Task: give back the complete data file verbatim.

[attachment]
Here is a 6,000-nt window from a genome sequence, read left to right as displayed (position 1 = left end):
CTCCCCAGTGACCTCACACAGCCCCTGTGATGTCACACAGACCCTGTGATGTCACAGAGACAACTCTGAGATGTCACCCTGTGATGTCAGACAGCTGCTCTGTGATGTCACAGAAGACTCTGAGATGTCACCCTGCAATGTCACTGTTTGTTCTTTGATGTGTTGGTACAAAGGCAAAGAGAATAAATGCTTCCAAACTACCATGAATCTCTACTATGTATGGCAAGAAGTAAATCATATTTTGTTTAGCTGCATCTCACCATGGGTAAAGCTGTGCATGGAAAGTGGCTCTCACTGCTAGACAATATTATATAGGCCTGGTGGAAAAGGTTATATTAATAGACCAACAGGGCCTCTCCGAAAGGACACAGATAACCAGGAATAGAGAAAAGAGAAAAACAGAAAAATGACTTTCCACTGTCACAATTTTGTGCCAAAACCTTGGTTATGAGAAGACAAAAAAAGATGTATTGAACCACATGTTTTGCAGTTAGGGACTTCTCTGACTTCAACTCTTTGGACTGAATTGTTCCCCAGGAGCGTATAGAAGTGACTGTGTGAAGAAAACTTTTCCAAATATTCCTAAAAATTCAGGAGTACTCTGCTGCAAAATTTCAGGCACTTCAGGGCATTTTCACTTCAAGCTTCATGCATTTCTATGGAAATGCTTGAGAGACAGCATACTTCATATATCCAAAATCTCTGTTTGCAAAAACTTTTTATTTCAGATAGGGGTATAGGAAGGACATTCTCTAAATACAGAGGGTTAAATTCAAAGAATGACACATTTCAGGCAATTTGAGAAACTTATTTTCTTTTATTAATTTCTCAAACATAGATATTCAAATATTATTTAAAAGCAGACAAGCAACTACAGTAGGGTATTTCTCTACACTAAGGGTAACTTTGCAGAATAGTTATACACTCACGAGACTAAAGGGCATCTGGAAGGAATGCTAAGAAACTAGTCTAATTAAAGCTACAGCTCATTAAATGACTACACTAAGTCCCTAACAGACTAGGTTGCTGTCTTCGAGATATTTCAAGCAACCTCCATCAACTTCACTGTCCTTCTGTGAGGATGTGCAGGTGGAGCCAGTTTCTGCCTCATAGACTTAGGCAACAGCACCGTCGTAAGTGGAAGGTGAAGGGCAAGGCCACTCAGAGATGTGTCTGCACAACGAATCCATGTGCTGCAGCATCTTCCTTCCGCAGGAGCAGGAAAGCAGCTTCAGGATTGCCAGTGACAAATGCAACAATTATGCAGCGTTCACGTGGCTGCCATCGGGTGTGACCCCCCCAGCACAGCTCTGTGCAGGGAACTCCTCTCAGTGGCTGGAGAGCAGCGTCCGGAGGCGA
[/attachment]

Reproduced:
Here is a 6,000-nt window from a genome sequence, read left to right as displayed (position 1 = left end):
CTCCCCAGTGACCTCACACAGCCCCTGTGATGTCACACAGACCCTGTGATGTCACAGAGACAACTCTGAGATGTCACCCTGTGATGTCAGACAGCTGCTCTGTGATGTCACAGAAGACTCTGAGATGTCACCCTGCAATGTCACTGTTTGTTCTTTGATGTGTTGGTACAAAGGCAAAGAGAATAAATGCTTCCAAACTACCATGAATCTCTACTATGTATGGCAAGAAGTAAATCATATTTTGTTTAGCTGCATCTCACCATGGGTAAAGCTGTGCATGGAAAGTGGCTCTCACTGCTAGACAATATTATATAGGCCTGGTGGAAAAGGTTATATTAATAGACCAACAGGGCCTCTCCGAAAGGACACAGATAACCAGGAATAGAGAAAAGAGAAAAACAGAAAAATGACTTTCCACTGTCACAATTTTGTGCCAAAACCTTGGTTATGAGAAGACAAAAAAAGATGTATTGAACCACATGTTTTGCAGTTAGGGACTTCTCTGACTTCAACTCTTTGGACTGAATTGTTCCCCAGGAGCGTATAGAAGTGACTGTGTGAAGAAAACTTTTCCAAATATTCCTAAAAATTCAGGAGTACTCTGCTGCAAAATTTCAGGCACTTCAGGGCATTTTCACTTCAAGCTTCATGCATTTCTATGGAAATGCTTGAGAGACAGCATACTTCATATATCCAAAATCTCTGTTTGCAAAAACTTTTTATTTCAGATAGGGGTATAGGAAGGACATTCTCTAAATACAGAGGGTTAAATTCAAAGAATGACACATTTCAGGCAATTTGAGAAACTTATTTTCTTTTATTAATTTCTCAAACATAGATATTCAAATATTATTTAAAAGCAGACAAGCAACTACAGTAGGGTATTTCTCTACACTAAGGGTAACTTTGCAGAATAGTTATACACTCACGAGACTAAAGGGCATCTGGAAGGAATGCTAAGAAACTAGTCTAATTAAAGCTACAGCTCATTAAATGACTACACTAAGTCCCTAACAGACTAGGTTGCTGTCTTCGAGATATTTCAAGCAACCTCCATCAACTTCACTGTCCTTCTGTGAGGATGTGCAGGTGGAGCCAGTTTCTGCCTCATAGACTTAGGCAACAGCACCGTCGTAAGTGGAAGGTGAAGGGCAAGGCCACTCAGAGATGTGTCTGCACAACGAATCCATGTGCTGCAGCATCTTCCTTCCGCAGGAGCAGGAAAGCAGCTTCAGGATTGCCAGTGACAAATGCAACAATTATGCAGCGTTCACGTGGCTGCCATCGGGTGTGACCCCCCCAGCACAGCTCTGTGCAGGGAACTCCTCTCAGTGGCTGGAGAGCAGCGTCCGGAGGCGA